In the Compton scattering process, the involved gamma ray loses some of its energy and changes its original direction of travel, the amount of energy loss being related to the amount of change in direction. Some of the gamma rays emitted from the source into the formation are scattered by this process toward the detector. Many of these rays fail to reach the detector, since their direction is again changed by a second Compton scattering, or they are absorbed by the photoelectric absorption process or the pair production process. The scattered gamma rays that ultimately reach the detector and interact with it are counted by the electronic circuitry associated with the detector.
Wireline formation evaluation tools such as the aforementioned gamma ray density tools have many drawbacks and disadvantages, including loss of drilling time and the expense involved in pulling the drillstring so as to enable the wireline to be lowered into the borehole. In addition, a substantial mud cake can build up, and the formation can be invaded by drilling fluids during the time period that drilling is suspended. An improvement over these wireline techniques is the technique of measurement-while-drilling (MWD), which measures many of the characteristics of the formation during the drilling of the borehole. Measurement-while-drilling can totally eliminate the necessity for interrupting the drilling operation to remove the drillstring from the borehole. The present invention relates to a measurement-while-drilling apparatus. Specifically, this invention is most useful in such an instrument which measures the density of the formation wherein the source emits gamma rays.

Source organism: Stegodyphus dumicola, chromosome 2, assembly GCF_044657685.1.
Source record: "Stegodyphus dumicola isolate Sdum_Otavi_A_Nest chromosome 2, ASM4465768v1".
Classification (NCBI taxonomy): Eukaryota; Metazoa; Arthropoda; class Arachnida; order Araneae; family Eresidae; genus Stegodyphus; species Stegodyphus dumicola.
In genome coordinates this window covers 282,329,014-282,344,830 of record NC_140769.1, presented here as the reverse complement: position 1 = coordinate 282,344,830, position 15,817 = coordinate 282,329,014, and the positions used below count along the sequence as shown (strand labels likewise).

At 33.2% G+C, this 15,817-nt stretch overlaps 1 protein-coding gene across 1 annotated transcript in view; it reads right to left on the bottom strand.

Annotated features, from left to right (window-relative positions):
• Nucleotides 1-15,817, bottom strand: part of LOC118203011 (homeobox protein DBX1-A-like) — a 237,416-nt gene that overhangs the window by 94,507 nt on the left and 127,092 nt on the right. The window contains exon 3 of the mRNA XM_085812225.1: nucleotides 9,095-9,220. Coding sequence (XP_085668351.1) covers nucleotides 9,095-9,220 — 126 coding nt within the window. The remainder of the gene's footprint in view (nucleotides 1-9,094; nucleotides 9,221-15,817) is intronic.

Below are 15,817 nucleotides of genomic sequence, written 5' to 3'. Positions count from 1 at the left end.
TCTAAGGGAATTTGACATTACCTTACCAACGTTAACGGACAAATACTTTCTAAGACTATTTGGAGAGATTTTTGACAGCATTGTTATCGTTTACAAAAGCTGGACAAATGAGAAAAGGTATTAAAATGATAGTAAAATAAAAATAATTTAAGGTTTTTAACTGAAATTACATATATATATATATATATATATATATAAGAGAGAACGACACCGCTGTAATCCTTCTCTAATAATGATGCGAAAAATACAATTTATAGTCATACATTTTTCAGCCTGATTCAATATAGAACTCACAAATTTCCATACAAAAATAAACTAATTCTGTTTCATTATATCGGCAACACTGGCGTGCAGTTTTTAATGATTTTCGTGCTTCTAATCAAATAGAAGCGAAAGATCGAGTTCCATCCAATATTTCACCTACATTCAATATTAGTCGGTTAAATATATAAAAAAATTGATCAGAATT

In a typical MWD density tool, an instrument housing, such as a drill collar, is provided which incorporates a single gamma ray source and a pair of longitudinally displaced and mutually aligned detector assemblies. A nuclear source is mounted in a pocket in the drill collar wall and partially surrounded by gamma ray shielding. The two detector assemblies are mounted within a cavity or hatch formed in the drill collar wall and enclosed by a detector hatch cover under ambient pressure. The detector assemblies are spaced from the source and partially surrounded by gamma ray shielding to provide accurate response from the formation. The hatch cover contains radiation transparent windows in alignment with the detector assemblies.